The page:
N. Geudens & J.C. Martins, Frontiers in Microbiology, 2018
Pseudomonas spp. produce a large variety of CLiPs
Specific groups are defined with chemically similar Ps-CLPs and named for a particular prototype Ps-CLP . These include the viscosin, orfamide, amphisin, xantholysin, syringomycin, syringopeptin, and tolaasin groups. New CLPs are continuously found in numerous environments, and can be assigned to an existing group or constitute a new group, such as the recently discovered bananamides, and cocoyamides. Finally, a variety of Ps-CLP have not yet formally been classified as a group but can be treated as such, if the oligopeptide length is used as criterion. These include the entolysins, putisolvins, pseudofactins, syringopeptins, corpeptin, and fuscopeptins. With about 100 unique Ps-CLPs distributed over 15 groups characterized so far, the chance for rediscovery is obviously increasing, yet the expectation is that not all Ps-CLP groups have been uncovered so far.
Antimicrobial activities of Pseudomonas CLiPs
CLiPs represent a rich source of compounds in fundamental and application oriented research. The antifungal activity appears to be the most generally expressed property of CLiPs, followed by activity against Gram-positive bacteria. The lack of activity originally suggested for CLiPs in the case of Gram-negative bacteria should nuanced. Although clearly less successful than against Gram-positive bacteria, the different cell envelope architecture of Gram-negative bacteria does not provide absolute protection from CLiPs. A notable difference with Gram-positive bacteria is the larger selectivity. For example, the xantholysins show potent effects against Pseudomonas and Xanthomonas species, but have no effect against Escherichia. Other CLiPs also possess interesting effects against Gram-negative bacteria.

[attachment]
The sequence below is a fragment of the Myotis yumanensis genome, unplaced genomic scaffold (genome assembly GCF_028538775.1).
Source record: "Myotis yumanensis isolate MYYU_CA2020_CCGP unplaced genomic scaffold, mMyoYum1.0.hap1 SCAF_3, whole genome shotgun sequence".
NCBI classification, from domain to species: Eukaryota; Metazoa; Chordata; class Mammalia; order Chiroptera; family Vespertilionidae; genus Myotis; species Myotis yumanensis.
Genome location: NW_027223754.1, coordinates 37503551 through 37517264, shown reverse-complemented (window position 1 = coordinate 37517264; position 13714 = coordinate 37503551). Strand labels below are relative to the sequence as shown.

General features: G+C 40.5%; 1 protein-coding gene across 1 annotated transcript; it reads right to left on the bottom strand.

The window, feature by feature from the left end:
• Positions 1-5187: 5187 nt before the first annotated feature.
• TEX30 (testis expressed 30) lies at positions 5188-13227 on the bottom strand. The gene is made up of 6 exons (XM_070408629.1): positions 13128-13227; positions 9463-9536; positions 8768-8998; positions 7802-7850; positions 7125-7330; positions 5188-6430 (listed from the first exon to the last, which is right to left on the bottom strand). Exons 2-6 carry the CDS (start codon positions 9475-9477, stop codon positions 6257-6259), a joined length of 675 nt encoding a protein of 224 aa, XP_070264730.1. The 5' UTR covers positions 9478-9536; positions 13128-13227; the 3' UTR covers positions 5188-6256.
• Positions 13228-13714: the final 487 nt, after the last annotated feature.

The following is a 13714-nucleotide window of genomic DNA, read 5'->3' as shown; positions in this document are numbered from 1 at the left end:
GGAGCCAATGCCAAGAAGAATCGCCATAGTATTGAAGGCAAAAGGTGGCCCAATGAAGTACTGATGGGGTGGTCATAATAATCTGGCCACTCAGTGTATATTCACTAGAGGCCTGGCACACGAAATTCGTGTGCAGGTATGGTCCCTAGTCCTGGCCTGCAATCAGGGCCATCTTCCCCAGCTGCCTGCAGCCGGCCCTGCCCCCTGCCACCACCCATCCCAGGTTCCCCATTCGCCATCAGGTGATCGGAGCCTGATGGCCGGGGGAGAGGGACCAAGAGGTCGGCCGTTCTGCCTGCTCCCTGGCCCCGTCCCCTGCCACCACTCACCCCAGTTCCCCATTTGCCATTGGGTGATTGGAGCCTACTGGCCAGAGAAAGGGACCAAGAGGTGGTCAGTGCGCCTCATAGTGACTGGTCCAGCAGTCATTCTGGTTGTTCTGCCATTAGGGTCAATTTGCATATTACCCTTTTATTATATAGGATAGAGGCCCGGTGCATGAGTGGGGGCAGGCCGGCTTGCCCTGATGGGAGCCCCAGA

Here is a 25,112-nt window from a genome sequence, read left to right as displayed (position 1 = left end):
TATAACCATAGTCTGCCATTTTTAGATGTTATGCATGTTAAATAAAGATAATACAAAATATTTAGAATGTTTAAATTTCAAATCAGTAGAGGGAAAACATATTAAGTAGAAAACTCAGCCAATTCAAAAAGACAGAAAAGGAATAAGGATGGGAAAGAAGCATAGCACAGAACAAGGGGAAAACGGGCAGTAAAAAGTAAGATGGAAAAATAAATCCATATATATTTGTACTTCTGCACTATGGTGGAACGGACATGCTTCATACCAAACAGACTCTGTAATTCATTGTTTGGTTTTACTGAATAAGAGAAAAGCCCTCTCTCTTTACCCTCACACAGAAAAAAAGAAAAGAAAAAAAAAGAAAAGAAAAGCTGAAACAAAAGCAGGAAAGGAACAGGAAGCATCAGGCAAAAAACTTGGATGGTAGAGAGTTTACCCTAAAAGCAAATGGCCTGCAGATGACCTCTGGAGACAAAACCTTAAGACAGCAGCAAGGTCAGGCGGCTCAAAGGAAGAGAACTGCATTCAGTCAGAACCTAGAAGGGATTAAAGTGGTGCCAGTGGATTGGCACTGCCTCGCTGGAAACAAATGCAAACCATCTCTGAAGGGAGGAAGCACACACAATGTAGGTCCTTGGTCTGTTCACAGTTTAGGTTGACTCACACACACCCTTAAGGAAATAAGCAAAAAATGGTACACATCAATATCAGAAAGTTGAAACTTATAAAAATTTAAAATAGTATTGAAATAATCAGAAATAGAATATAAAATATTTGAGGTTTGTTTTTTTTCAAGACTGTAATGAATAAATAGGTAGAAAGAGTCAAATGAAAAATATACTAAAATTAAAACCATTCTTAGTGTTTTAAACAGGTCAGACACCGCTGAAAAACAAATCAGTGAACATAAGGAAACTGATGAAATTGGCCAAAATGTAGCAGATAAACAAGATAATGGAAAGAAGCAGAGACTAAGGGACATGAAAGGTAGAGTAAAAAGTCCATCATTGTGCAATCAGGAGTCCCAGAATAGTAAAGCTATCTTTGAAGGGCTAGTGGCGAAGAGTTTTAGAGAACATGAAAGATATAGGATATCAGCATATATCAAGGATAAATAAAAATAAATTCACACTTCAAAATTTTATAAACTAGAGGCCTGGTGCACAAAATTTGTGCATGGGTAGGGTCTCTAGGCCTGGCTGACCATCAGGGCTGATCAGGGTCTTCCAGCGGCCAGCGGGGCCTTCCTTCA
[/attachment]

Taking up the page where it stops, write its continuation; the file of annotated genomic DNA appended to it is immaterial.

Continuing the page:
Time for a concerted action?
Unfortunately, in depth analysis learns that no overlap exists between the collection of Gram-negative bacteria used to test the activity of the various CLiP groups. Therefore, generalizations regarding the biological activities of Ps-CLPs should be avoided or presented with the appropriate context. In spite of the increasingly large body of activity data, the large diversity in the handful of organisms selected for activity assays from one study to another, let alone the diversity in procedures used and concentration ranges tested, limits meaningful comparison of the potency of Ps-CLPs or derivation of structure-activity relationships to a few very specific cases. In our opinion, this causes considerable hindrance for the further exploration and development of Ps-CLPs as biological agents